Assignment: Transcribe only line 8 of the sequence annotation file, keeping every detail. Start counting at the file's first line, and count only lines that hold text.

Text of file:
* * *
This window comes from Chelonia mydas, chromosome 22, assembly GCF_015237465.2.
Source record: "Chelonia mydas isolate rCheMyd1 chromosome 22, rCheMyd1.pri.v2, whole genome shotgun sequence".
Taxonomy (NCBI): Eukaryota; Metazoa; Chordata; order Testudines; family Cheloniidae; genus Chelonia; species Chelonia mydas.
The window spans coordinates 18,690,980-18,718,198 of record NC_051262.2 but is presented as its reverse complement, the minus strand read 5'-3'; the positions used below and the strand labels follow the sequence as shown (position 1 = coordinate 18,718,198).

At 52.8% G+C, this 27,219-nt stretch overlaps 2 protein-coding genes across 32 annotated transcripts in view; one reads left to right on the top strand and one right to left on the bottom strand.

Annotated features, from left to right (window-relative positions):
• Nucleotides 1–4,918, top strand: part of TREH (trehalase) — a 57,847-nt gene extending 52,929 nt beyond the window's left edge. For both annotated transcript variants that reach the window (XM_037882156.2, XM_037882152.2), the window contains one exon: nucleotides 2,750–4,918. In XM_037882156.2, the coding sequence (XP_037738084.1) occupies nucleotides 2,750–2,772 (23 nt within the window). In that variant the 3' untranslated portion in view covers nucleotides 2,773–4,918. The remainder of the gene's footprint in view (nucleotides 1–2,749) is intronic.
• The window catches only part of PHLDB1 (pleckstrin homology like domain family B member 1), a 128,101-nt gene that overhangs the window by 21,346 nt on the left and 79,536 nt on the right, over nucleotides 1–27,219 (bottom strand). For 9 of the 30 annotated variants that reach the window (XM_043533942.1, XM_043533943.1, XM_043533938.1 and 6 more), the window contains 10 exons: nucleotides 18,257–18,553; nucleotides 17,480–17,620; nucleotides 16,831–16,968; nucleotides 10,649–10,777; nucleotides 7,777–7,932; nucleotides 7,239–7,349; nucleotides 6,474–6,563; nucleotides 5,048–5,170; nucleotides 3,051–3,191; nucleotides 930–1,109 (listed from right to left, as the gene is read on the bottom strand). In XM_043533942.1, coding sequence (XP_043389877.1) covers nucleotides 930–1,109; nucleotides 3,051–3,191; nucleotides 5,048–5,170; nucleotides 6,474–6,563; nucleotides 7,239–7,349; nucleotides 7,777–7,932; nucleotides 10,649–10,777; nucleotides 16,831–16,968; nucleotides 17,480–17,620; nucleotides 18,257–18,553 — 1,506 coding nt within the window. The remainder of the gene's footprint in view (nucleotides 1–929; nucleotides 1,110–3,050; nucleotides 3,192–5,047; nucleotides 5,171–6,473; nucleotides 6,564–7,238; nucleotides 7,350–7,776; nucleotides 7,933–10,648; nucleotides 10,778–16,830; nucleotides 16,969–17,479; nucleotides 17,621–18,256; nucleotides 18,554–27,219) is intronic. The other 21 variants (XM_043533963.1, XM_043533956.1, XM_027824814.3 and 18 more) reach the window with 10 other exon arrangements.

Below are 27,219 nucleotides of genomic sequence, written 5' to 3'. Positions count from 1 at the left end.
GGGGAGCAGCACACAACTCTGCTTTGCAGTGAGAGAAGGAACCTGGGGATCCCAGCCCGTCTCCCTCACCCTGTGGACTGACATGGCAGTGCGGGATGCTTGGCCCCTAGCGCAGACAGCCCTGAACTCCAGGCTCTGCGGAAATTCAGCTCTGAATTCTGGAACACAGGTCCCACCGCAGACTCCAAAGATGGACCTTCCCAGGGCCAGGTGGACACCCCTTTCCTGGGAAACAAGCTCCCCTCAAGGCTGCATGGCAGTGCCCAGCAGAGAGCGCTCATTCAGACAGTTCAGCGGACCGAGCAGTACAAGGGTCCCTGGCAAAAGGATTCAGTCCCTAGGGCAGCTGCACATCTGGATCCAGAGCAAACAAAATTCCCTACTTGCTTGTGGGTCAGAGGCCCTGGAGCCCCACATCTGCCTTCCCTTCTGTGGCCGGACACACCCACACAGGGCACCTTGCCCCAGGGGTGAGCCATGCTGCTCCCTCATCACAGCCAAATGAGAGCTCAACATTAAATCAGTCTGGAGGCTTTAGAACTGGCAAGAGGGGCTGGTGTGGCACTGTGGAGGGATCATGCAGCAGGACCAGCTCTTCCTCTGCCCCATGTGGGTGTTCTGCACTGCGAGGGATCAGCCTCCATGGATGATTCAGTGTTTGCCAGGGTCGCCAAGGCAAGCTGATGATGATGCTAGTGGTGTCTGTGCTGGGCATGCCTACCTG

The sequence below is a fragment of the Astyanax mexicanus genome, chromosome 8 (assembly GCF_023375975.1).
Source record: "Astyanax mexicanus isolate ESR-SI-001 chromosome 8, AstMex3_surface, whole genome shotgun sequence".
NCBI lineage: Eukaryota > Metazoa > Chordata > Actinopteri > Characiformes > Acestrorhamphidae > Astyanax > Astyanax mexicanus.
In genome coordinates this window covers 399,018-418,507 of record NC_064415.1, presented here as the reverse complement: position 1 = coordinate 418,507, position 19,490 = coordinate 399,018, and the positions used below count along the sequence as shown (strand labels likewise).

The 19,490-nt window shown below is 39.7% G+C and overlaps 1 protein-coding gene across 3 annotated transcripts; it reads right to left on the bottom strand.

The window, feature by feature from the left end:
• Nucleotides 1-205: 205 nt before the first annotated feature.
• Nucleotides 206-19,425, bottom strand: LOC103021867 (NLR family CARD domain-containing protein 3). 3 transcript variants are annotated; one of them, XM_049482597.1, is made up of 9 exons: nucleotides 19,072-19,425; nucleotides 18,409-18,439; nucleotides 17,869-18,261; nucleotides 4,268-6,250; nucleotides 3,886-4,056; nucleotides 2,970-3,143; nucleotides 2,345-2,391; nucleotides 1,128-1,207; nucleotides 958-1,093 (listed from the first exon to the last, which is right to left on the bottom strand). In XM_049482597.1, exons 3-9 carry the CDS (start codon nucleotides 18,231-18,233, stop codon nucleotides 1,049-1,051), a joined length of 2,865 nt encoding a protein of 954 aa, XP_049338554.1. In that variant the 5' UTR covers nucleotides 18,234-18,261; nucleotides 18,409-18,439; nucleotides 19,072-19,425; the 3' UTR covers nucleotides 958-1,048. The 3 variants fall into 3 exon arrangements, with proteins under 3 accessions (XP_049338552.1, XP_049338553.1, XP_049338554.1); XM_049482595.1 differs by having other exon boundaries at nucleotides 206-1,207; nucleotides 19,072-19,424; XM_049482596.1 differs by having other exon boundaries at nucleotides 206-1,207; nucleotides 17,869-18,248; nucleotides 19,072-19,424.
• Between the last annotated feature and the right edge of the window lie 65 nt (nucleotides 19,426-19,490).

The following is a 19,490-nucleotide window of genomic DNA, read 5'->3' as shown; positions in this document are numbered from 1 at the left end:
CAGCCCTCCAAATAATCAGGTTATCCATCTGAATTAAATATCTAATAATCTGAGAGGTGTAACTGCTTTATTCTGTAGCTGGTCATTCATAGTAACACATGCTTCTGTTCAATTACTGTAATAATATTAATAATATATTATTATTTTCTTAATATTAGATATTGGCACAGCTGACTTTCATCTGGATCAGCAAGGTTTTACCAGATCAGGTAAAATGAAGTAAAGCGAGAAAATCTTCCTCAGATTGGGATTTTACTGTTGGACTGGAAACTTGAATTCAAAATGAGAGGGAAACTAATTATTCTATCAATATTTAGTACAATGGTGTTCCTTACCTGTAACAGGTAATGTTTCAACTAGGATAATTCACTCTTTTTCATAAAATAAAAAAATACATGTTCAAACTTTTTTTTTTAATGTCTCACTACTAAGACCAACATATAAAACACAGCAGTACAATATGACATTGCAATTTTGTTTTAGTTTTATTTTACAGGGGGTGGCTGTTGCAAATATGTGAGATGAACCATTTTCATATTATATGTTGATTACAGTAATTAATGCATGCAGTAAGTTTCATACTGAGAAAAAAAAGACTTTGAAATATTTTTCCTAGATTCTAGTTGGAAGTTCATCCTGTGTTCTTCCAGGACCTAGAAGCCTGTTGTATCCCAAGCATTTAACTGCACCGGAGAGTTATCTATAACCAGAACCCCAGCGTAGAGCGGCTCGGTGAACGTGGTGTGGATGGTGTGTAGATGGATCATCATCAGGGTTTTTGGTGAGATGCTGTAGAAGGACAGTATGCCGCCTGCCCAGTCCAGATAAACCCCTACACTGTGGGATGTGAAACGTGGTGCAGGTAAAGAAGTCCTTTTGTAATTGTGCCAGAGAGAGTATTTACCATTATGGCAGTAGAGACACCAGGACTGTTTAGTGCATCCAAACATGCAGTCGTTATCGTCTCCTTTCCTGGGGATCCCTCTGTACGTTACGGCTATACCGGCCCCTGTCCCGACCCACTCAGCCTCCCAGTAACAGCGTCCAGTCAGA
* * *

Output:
• The window catches only part of PHLDB1 (pleckstrin homology like domain family B member 1), a 128,101-nt gene that overhangs the window by 21,346 nt on the left and 79,536 nt on the right, over nucleotides 1–27,219 (bottom strand). For 9 of the 30 annotated variants that reach the window (XM_043533942.1, XM_043533943.1, XM_043533938.1 and 6 more), the window contains 10 exons: nucleotides 18,257–18,553; nucleotides 17,480–17,620; nucleotides 16,831–16,968; nucleotides 10,649–10,777; nucleotides 7,777–7,932; nucleotides 7,239–7,349; nucleotides 6,474–6,563; nucleotides 5,048–5,170; nucleotides 3,051–3,191; nucleotides 930–1,109 (listed from right to left, as the gene is read on the bottom strand). In XM_043533942.1, coding sequence (XP_043389877.1) covers nucleotides 930–1,109; nucleotides 3,051–3,191; nucleotides 5,048–5,170; nucleotides 6,474–6,563; nucleotides 7,239–7,349; nucleotides 7,777–7,932; nucleotides 10,649–10,777; nucleotides 16,831–16,968; nucleotides 17,480–17,620; nucleotides 18,257–18,553 — 1,506 coding nt within the window. The remainder of the gene's footprint in view (nucleotides 1–929; nucleotides 1,110–3,050; nucleotides 3,192–5,047; nucleotides 5,171–6,473; nucleotides 6,564–7,238; nucleotides 7,350–7,776; nucleotides 7,933–10,648; nucleotides 10,778–16,830; nucleotides 16,969–17,479; nucleotides 17,621–18,256; nucleotides 18,554–27,219) is intronic. The other 21 variants (XM_043533963.1, XM_043533956.1, XM_027824814.3 and 18 more) reach the window with 10 other exon arrangements.